Companies with women board members may have an edge in performance and stock price

"Mining the Metrics of Board Diversity" analyzes the effect of women on corporate boards
A pedestrian walks through light streaming through colored windows at the Montreal convention center, March 19, 2005.
REUTERS/Shaun Best

Our latest study, "Mining the Metrics of Board Diversity," tracks the progression of women on corporate boards around the world, and reveals how the increase in the number of women on boards affects organizations’ performance. The study is based on data from Thomson Reuters ASSET4 ESG database, which provides in-depth environmental, social and governance information enabling socially responsible investment analysis. The ESG database contains information on 4,300+ global companies and over 750 data points covering every aspect of sustainability reporting.

According to the study, on average, companies with mixed boards have marginally better, or similar performance to a benchmark index, such as the MSCI World, particularly over the past eighteen months. Companies with no women on their boards underperformed relative to organizations with women board members, and had slightly higher tracking errors, indicating potentially more volatility.

"Over the past five years significant measures have been put into place to help increase equal opportunity and diversity, and while there has been a gradual increase in the percentage of companies that have women on boards, there is still a long way to go," says Andre Chanavat, product manager, Thomson Reuters Environmental, Social & Governance (ESG). "This study suggests that the performance of companies with mixed boards matched or even slightly outperformed companies with boards comprised solely of men, further reinforcing the idea that gender equality in the workplace makes good investment and business sense."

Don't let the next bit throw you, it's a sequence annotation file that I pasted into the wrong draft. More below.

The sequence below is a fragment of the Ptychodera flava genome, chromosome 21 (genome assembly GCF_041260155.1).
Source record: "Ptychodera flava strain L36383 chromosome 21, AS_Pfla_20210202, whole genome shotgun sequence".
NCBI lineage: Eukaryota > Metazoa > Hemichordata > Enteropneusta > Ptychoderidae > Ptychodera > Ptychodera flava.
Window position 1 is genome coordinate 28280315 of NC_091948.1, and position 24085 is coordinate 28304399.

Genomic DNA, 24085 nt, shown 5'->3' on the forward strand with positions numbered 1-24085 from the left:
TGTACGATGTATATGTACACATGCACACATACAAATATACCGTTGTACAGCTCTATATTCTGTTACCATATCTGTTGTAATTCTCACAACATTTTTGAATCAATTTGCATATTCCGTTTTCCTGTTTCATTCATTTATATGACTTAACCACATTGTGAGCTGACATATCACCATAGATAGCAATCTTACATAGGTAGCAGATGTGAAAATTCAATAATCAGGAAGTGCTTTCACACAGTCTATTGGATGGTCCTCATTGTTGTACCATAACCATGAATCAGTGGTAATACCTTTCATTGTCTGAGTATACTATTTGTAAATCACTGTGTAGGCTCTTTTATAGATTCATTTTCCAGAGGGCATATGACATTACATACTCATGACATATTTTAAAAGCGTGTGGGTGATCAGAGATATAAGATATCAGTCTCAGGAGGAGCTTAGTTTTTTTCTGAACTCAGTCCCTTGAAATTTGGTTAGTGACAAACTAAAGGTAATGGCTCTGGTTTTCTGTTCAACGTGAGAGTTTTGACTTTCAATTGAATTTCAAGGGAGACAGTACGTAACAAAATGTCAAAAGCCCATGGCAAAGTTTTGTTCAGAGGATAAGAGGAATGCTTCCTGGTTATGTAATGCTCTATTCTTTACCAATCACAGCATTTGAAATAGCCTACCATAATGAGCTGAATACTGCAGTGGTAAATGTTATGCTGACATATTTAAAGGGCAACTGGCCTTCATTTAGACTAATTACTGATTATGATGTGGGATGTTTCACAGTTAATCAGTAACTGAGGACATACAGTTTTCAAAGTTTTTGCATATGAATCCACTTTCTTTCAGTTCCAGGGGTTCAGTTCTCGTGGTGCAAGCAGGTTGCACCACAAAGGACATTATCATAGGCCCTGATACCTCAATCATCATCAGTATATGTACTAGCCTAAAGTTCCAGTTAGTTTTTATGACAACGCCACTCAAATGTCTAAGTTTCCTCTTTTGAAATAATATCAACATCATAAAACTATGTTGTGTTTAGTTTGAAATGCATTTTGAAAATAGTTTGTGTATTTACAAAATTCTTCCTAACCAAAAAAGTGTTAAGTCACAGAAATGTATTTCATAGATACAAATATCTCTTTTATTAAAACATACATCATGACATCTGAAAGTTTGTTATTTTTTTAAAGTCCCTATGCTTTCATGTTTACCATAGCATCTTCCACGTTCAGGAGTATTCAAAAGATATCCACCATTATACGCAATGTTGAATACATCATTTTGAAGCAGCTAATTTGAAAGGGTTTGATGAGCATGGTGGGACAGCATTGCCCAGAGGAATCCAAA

From 2008 to 2012 there has been slow but steady growth in the adoption of policies and processes to promote gender diversity and equal opportunity. Recent progress is particularly significant in the Americas, even without legislation or quotas. Global trends indicate a gradual increase in the percentage of companies that have women on their boards, with 59% of companies reporting women board members, up from 56% in 2008. Seventeen percent of the companies analyzed report having a board consisting of 20% or more women (compared to 13% in 2008); 45% report boards of 10% or more women (compared to 39% in 2008). From a regional perspective, EMEA has the most women on corporate boards followed closely by Americas, whilst companies in the Asia Pacific region report having the least gender diverse boards. Sector trends indicate that companies within the technology, industrials and non-cyclical consumer goods and services sectors lead in having the most mixed boards, whilst healthcare companies have the least.

This study complements Thomson Reuters February 2012 "Women in the Workplace" analysis, which revealed that corporations were doing more to track the number of women they employ. Those corporations that recorded more women at managerial levels appeared to benefit from healthier share prices in times of market turmoil.

Read the "Mining the Metrics of Board Diversity" report.

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